Of note, increases in dietary Na+ might not only directly influence the immunobiology of dendritic cells. Recently, Wilck et al. demonstrated that dietary high salt conditions change the composition of the microbiome by removal of Lactobacillus murinus (72). Depletion of Lactobacillus was accompanied by reduction of the tryptophan metabolites such as indole 3-lactic acid (ILA) and indole 3-acetic acid. Increased levels of ILA directly inhibit the proliferation of TH17 cells in vitro (72). In addition, it is possible that these tryptophan degradation products are impacting on gut dendritic cells, which in turn orchestrate e.g., regulatory T cell, TH22 and TH17 effector cell balance (73, 74). In line with this, there are several reports that Na+-rich diets increases the production of cytokines that are key players in screwing the induction of TH1 and TH17 cells in inflamed gut tissue such as Il12b and IL-23 (75, 76).
Na+ availability emerges as a new factor of tissue microenvironment which on the one hand is regulated by immune cells and on the other hand is able to impact on their immunological function. In contrast to macrophages, our knowledge regarding DCs is rather limited. Current evidence suggests that the impact of increased Na+ levels on DCs is context dependent. However, the role of DCs in regulating local Na+ stores is unexplored and warrants further studies.
Publicly available datasets were analyzed in this study. This data can be found here: “www.immgen.org.”
PN and JJ: conception and writing of the manuscript. AS and DM: contributed to the writing.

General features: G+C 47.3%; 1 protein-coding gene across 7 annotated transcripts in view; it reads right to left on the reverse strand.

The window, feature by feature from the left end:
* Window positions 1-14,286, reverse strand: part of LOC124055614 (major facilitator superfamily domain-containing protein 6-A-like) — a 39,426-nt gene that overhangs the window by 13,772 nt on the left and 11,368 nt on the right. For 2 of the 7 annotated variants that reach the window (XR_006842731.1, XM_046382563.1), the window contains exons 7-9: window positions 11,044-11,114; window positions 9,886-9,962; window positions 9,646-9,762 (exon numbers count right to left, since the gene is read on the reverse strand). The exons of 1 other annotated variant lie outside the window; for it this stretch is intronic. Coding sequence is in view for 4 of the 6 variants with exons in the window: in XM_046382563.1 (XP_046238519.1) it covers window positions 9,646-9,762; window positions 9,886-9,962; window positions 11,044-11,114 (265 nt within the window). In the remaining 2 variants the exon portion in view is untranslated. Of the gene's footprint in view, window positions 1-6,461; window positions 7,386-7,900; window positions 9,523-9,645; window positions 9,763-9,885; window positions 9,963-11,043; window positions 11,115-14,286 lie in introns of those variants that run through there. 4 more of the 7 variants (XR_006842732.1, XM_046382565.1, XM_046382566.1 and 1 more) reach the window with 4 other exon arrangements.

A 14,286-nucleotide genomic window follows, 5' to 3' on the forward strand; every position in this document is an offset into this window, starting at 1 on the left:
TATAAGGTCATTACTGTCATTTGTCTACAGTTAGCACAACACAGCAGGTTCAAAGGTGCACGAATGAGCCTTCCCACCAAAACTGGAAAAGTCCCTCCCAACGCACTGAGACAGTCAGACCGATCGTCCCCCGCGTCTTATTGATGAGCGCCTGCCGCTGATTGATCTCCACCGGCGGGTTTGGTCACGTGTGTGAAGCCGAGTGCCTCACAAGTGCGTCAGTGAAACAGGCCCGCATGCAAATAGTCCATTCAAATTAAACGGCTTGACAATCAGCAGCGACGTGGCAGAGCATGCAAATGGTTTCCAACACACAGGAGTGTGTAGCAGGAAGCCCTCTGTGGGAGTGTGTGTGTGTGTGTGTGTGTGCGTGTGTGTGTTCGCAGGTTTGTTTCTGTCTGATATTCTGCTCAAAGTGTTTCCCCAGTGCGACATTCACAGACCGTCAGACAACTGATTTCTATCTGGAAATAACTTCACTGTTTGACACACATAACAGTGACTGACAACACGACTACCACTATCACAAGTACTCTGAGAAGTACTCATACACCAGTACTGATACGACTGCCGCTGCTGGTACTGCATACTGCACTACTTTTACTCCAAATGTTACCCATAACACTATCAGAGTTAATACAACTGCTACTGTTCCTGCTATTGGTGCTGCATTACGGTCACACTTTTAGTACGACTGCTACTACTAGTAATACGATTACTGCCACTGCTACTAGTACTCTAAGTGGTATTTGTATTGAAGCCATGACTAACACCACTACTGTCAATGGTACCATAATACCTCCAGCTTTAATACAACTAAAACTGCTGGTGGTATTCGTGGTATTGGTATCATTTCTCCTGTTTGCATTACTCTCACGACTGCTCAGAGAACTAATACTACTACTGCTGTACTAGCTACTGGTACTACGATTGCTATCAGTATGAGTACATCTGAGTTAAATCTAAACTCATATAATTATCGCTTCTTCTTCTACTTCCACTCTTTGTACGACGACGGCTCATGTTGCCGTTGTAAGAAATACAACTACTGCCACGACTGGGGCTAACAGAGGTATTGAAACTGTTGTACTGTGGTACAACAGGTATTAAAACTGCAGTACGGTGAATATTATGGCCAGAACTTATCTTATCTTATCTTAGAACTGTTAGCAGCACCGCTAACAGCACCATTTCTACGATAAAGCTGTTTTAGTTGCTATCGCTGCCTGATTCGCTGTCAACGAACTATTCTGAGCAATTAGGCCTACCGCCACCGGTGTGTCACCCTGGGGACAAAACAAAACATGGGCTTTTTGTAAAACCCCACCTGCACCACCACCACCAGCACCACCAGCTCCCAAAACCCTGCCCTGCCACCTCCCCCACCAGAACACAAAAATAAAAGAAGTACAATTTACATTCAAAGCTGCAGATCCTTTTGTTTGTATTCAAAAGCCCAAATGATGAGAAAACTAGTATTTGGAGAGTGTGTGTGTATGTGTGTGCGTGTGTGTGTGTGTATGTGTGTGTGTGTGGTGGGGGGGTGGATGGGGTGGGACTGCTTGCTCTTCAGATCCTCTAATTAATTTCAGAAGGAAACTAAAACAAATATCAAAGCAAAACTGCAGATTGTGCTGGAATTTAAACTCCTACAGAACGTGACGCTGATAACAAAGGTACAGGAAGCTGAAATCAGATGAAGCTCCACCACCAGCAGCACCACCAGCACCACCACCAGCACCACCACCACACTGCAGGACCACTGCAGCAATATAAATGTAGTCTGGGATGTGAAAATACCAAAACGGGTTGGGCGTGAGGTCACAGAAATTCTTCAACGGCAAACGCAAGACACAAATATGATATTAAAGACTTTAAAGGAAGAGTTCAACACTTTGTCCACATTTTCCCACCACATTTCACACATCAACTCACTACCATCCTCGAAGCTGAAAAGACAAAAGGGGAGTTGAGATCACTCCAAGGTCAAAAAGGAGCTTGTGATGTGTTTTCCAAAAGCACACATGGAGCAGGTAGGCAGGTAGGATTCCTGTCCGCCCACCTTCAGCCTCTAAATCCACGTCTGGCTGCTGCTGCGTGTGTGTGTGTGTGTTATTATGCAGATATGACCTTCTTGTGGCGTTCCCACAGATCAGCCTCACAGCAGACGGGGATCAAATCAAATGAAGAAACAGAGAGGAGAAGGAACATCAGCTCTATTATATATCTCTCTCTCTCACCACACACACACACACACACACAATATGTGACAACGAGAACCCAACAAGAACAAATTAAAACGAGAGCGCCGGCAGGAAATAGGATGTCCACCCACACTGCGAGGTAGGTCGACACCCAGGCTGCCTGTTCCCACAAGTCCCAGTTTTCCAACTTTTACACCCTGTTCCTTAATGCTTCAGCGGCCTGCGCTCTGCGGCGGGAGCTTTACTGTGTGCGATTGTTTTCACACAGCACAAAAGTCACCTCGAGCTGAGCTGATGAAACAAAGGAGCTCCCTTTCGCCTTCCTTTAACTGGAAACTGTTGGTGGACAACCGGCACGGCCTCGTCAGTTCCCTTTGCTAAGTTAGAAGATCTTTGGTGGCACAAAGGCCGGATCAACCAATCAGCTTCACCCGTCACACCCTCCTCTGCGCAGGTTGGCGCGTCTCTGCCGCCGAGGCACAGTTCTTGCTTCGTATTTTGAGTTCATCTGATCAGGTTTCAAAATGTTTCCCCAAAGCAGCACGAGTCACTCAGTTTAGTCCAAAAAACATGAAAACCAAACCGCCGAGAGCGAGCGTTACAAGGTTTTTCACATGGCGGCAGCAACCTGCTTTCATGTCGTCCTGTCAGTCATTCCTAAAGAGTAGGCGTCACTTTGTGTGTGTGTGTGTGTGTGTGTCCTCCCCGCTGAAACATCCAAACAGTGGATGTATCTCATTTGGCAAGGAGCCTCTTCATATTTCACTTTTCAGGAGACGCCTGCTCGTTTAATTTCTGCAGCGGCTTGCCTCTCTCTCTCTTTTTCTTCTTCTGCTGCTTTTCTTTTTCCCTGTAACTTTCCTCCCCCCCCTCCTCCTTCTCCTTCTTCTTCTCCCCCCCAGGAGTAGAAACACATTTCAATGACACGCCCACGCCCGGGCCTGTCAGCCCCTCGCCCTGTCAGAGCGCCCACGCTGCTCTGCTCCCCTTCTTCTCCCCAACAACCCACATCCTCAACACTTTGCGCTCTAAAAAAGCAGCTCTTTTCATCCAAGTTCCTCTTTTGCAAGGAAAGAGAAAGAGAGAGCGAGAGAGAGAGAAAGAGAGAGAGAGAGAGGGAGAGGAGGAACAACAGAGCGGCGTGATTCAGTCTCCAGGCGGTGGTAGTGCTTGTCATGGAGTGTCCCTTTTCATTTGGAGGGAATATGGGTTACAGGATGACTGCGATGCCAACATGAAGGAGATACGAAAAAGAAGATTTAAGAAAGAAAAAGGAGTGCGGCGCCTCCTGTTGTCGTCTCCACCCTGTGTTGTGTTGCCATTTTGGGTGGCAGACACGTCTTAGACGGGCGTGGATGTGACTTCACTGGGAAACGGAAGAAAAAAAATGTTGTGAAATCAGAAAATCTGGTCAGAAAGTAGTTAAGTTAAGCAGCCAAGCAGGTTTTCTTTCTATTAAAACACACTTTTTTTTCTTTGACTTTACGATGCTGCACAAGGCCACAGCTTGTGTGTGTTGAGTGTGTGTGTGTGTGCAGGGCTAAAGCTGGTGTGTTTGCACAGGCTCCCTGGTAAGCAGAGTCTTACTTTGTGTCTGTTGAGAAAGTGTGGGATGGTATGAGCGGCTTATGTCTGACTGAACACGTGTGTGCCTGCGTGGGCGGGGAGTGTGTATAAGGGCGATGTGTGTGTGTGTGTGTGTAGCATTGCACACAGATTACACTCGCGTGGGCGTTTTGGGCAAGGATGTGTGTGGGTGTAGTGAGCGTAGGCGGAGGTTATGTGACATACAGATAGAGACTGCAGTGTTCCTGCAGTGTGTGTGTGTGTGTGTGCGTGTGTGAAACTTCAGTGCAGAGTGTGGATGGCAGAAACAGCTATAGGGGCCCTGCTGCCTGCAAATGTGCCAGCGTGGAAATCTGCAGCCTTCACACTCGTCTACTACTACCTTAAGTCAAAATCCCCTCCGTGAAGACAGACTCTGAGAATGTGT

This work was supported by grants from the Deutsche Forschungsgemeinschaft (JA1993/4-1) and faculty grants from the University Regensburg (Reform C) to JJ.
Conflict of Interest Statement
The authors declare that the research was conducted in the absence of any commercial or financial relationships that could be construed as a potential conflict of interest.
We thank Alexander Steinkasserer for critically reading the manuscript.
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Keywords: dendritic cells, Na+ balance, antigen-presentation, Nfat5, kidney, skin microenvironment
Citation: Neubert P, Schröder A, Müller DN and Jantsch J (2019) Interplay of Na+ Balance and Immunobiology of Dendritic Cells. Front. Immunol. 10:599. doi: 10.3389/fimmu.2019.00599
Received: 30 October 2018; Accepted: 06 March 2019;
Published: 29 March 2019.
Edited by:Bart Everts, Leiden University Medical Center, Netherlands
Reviewed by:Cristina Lopez-Rodriguez, Universidad Pompeu Fabra, Spain
Nicole C. Kaneider, University of Cambridge, United Kingdom
Copyright © 2019 Neubert, Schröder, Müller and Jantsch. This is an open-access article distributed under the terms of the Creative Commons Attribution License (CC BY). The use, distribution or reproduction in other forums is permitted, provided the original author(s) and the copyright owner(s) are credited and that the original publication in this journal is cited, in accordance with accepted academic practice. No use, distribution or reproduction is permitted which does not comply with these terms.
*Correspondence: Jonathan Jantsch, jonathan email@example.com